Parents have an important role to play in keeping their children’s emotional and mental health in balance.
As parents, we purposefully focus on ensuring that our children remain physically healthy. However, sometimes, we overlook the matters that concern their emotional and mental health.
We unwittingly allow the propagation and development of mindsets that are not in our children’s best interest.
How important are mindsets?
Mindsets are important factors that determine more than just our children’s success, it impacts their health and happiness, and contributes to greater outcomes in life.
As parents, we play a central role in influencing the development of a mindset in our children. How we behave and think today will influence our children’s attitude towards life tomorrow.
Insights into the understanding of mindsets come from Stanford psychologist Carol Dweck’s body of research. Her work helps us understand why we need to create a shift in the way we educate and parent our children.
What we often view as aspects of our personality are more appropriately understood and addressed as considerations of our mindset. These considerations culminate in a perspective that influences our interaction with people and the world around us.
Adversities a fixed mindset can bring
When we promote a ‘fixed mindset’, our children will assume that their character, creative ability and intelligence are fixed, and that success is an attestation of their inherent intelligence. They will see success as the outcome of avoiding failure, not learning from it.
On the other hand, if we promote a ‘growth mindset’, children will see that failure is not evidence of unintelligence, but a springboard for growth and expanding their potential.
They will thrive on challenges and learn to see failure as a stepping stone to success.
These two mindsets, which begin to manifest from an early age, will determine their relationship with success and failure and influence their behaviour, relationships and capacity for happiness.
Which perspective do you want your children to have?
“I do not do well on tests” or “I did not do well on this test. I need to spend more time practicing.”
“Cooking is not for me” or “Cooking has been challenging, but I’m improving.”
Does your child see improvement as a measure of success or do outcomes define your child? The way we look at outcomes is an indication of our mindsets.
In the examples above, the first sentence is representative of a fixed mindset and the second represents a growth mindset. Which one do you and your children fit in?
The good news, however, is that parents can help their children change the mindset they employ, primarily through mindfully changing the language both we and our children use, and through enabling certain perspectives.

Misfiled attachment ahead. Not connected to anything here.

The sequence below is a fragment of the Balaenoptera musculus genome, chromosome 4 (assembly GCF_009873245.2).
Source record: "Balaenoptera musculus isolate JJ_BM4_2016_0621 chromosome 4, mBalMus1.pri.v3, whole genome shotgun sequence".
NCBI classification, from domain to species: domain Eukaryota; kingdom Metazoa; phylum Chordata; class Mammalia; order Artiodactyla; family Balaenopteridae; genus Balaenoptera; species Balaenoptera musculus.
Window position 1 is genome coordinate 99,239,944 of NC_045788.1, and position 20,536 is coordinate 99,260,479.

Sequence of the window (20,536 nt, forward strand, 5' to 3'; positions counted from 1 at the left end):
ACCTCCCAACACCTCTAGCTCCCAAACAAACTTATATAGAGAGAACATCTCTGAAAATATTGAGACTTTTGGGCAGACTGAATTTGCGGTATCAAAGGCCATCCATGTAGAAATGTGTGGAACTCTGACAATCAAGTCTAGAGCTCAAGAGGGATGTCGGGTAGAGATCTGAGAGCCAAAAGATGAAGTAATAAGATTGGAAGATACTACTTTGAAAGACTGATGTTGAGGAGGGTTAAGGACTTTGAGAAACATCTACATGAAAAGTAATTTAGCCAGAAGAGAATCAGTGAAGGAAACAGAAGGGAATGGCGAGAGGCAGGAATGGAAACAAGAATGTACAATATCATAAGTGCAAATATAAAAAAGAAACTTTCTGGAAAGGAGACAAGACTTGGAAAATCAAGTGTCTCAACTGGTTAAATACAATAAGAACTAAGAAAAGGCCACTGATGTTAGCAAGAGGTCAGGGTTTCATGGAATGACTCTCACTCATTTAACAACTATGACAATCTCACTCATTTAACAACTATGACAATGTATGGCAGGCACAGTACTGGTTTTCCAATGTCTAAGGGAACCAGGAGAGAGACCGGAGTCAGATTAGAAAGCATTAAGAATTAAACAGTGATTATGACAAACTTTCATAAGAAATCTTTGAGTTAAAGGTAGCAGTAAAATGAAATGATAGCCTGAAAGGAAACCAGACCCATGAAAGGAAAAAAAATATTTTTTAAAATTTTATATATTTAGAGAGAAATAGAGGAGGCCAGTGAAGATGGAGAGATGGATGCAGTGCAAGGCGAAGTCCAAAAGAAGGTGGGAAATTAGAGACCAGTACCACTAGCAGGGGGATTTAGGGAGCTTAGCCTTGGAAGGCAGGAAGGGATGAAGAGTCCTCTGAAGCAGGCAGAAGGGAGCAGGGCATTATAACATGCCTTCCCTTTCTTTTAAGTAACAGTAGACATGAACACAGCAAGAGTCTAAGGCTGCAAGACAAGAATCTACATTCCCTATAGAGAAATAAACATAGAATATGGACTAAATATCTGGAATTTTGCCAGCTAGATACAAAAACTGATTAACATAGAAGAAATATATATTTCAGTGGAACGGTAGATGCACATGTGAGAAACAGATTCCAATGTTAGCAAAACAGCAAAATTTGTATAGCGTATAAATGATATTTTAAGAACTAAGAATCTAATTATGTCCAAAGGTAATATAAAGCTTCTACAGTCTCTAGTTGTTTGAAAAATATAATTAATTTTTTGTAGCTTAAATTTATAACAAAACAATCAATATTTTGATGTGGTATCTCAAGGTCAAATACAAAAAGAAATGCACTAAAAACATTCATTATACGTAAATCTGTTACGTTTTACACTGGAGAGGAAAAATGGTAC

The first aspect to consider is that failure and success begin in the mind. How we look at circumstances and how we help our children look at them can influence them to either feel powerless or powerful.
See failure as an opportunity for growth
A change in perspective, where failure is seen as an opportunity for growth, helps drive our emotions, decisions and actions to achieve success.
When we reiterate the belief that something is impossible for someone, we promote a fixed mindset. This child, due to his fixed mindset, internalized the belief that he was not ‘destined’ to be good at maths.
He could not recognize that mastery of mathematics requires effort and understanding, not talent. Had he been left to continue thinking this way, he would have eventually felt powerless and completely given up.
For us parents, the capacity to acknowledge our children’s potential and encourage the development of skills is critical to helping our children believe that they can achieve success.
How we can help our children develop a growth mindset:
1. Praise the effort and process
Praising effort, strategy and action encourage children to try while praising the outcome is the same as admonishing failure. The idea behind a growth mindset is to promote the belief that success can exist even beyond failure. So, emphasize the importance of the process instead of the result.
2. Expand your child’s capabilities
To help your children overcome defeat and develop resilience, make use of every opportunity to improve their skills and capabilities. Help your children explore new methods to resolve issues and adopt new strategies, this will enable the potential for fluid intelligence.
3. Be honest with your feedback
Learning from failure is aided by honest feedback, which provides perspective and insights for reflection. It teaches children that failure enables improvement and that setbacks can help them move forward.